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J Biol Chem. 2007 Nov 30;282(48):34828-38. Epub 2007 Oct 5.

Removal of FKBP12.6 does not alter the conductance and activation of the cardiac ryanodine receptor or the susceptibility to stress-induced ventricular arrhythmias.

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  • 1Libin Cardiovascular Institute of Alberta, Department of Physiology and Biophysics, University of Calgary, Calgary, AB, T2N 4N1, Canada.

Abstract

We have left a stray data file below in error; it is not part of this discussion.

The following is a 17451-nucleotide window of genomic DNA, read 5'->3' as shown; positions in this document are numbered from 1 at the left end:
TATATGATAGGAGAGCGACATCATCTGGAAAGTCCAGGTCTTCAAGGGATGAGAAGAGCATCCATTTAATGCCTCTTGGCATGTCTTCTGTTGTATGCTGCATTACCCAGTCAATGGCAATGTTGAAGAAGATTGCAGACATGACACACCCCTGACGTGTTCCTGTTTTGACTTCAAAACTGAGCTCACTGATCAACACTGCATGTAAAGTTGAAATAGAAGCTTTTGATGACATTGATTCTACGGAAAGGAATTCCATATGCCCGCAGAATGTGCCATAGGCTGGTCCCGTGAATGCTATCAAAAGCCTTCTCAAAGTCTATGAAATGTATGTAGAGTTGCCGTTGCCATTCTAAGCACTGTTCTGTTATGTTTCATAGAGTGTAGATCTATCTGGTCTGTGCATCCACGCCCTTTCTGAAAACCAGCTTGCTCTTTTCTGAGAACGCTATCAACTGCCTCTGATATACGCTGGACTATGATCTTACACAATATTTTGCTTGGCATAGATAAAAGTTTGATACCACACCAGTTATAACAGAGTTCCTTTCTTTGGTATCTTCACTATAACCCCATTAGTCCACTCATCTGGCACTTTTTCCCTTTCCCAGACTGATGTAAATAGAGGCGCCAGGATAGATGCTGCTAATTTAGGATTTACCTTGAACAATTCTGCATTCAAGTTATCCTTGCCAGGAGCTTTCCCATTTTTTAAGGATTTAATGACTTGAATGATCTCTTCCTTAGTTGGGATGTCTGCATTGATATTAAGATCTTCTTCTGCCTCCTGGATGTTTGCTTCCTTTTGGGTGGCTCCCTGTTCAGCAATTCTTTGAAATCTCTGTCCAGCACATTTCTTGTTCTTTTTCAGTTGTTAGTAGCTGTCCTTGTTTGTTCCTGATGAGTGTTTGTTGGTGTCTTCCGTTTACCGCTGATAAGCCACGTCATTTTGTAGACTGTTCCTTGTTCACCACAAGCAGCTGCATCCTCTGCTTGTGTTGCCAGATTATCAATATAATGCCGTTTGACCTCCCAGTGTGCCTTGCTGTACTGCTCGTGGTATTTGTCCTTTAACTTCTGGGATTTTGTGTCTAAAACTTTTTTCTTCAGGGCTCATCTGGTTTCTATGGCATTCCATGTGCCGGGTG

The 12.6-kDa FK506-binding protein (FKBP12.6) is considered to be a key regulator of the cardiac ryanodine receptor (RyR2), but its precise role in RyR2 function is complex and controversial. In the present study we investigated the impact of FKBP12.6 removal on the properties of the RyR2 channel and the propensity for spontaneous Ca(2+) release and the occurrence of ventricular arrhythmias. Single channel recordings in lipid bilayers showed that FK506 treatment of recombinant RyR2 co-expressed with or without FKBP12.6 or native canine RyR2 did not induce long-lived subconductance states. [(3)H]Ryanodine binding studies revealed that coexpression with or without FKBP12.6 or treatment with or without FK506 did not alter the sensitivity of RyR2 to activation by Ca(2+) or caffeine. Furthermore, single cell Ca(2+) imaging analyses demonstrated that HEK293 cells co-expressing RyR2 and FKBP12.6 or expressing RyR2 alone displayed the same propensity for spontaneous Ca(2+) release or store overload-induced Ca(2+) release (SOICR). FK506 increased the amplitude and decreased the frequency of SOICR in HEK293 cells expressing RyR2 with or without FKBP12.6, indicating that the action of FK506 on SOICR is independent of FKBP12.6. As with recombinant RyR2, the conductance and ligand-gating properties of single RyR2 channels from FKBP12.6-null mice were indistinguishable from those of single wild type channels. Moreover, FKBP12.6-null mice did not exhibit enhanced susceptibility to stress-induced ventricular arrhythmias, in contrast to previous reports. Collectively, our results demonstrate that the loss of FKBP12.6 has no significant effect on the conduction and activation of RyR2 or the propensity for spontaneous Ca(2+) release and stress-induced ventricular arrhythmias.

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